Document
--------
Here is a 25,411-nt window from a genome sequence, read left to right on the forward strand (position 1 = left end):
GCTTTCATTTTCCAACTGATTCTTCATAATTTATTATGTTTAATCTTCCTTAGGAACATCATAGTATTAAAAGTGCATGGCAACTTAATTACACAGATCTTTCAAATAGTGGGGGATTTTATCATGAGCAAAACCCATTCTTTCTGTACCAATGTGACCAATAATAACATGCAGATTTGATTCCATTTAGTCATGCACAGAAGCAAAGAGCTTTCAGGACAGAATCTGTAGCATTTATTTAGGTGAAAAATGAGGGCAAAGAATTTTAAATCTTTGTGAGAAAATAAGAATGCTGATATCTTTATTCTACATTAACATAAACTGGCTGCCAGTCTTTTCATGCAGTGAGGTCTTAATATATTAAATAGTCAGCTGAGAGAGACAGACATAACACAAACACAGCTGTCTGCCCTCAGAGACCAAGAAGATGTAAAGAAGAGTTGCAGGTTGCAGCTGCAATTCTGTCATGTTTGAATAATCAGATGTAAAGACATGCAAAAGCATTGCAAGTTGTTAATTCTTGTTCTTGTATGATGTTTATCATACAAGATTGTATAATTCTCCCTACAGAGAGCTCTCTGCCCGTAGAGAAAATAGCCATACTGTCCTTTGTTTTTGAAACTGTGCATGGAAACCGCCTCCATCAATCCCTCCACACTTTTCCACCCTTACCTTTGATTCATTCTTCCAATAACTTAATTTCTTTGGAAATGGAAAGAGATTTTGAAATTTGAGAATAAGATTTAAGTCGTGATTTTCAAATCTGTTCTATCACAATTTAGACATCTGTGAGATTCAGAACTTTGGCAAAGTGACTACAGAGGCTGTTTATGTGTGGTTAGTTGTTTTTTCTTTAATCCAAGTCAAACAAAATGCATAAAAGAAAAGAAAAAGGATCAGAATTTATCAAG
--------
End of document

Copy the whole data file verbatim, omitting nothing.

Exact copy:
Here is a 25,411-nt window from a genome sequence, read left to right on the forward strand (position 1 = left end):
GCTTTCATTTTCCAACTGATTCTTCATAATTTATTATGTTTAATCTTCCTTAGGAACATCATAGTATTAAAAGTGCATGGCAACTTAATTACACAGATCTTTCAAATAGTGGGGGATTTTATCATGAGCAAAACCCATTCTTTCTGTACCAATGTGACCAATAATAACATGCAGATTTGATTCCATTTAGTCATGCACAGAAGCAAAGAGCTTTCAGGACAGAATCTGTAGCATTTATTTAGGTGAAAAATGAGGGCAAAGAATTTTAAATCTTTGTGAGAAAATAAGAATGCTGATATCTTTATTCTACATTAACATAAACTGGCTGCCAGTCTTTTCATGCAGTGAGGTCTTAATATATTAAATAGTCAGCTGAGAGAGACAGACATAACACAAACACAGCTGTCTGCCCTCAGAGACCAAGAAGATGTAAAGAAGAGTTGCAGGTTGCAGCTGCAATTCTGTCATGTTTGAATAATCAGATGTAAAGACATGCAAAAGCATTGCAAGTTGTTAATTCTTGTTCTTGTATGATGTTTATCATACAAGATTGTATAATTCTCCCTACAGAGAGCTCTCTGCCCGTAGAGAAAATAGCCATACTGTCCTTTGTTTTTGAAACTGTGCATGGAAACCGCCTCCATCAATCCCTCCACACTTTTCCACCCTTACCTTTGATTCATTCTTCCAATAACTTAATTTCTTTGGAAATGGAAAGAGATTTTGAAATTTGAGAATAAGATTTAAGTCGTGATTTTCAAATCTGTTCTATCACAATTTAGACATCTGTGAGATTCAGAACTTTGGCAAAGTGACTACAGAGGCTGTTTATGTGTGGTTAGTTGTTTTTTCTTTAATCCAAGTCAAACAAAATGCATAAAAGAAAAGAAAAAGGATCAGAATTTATCAAG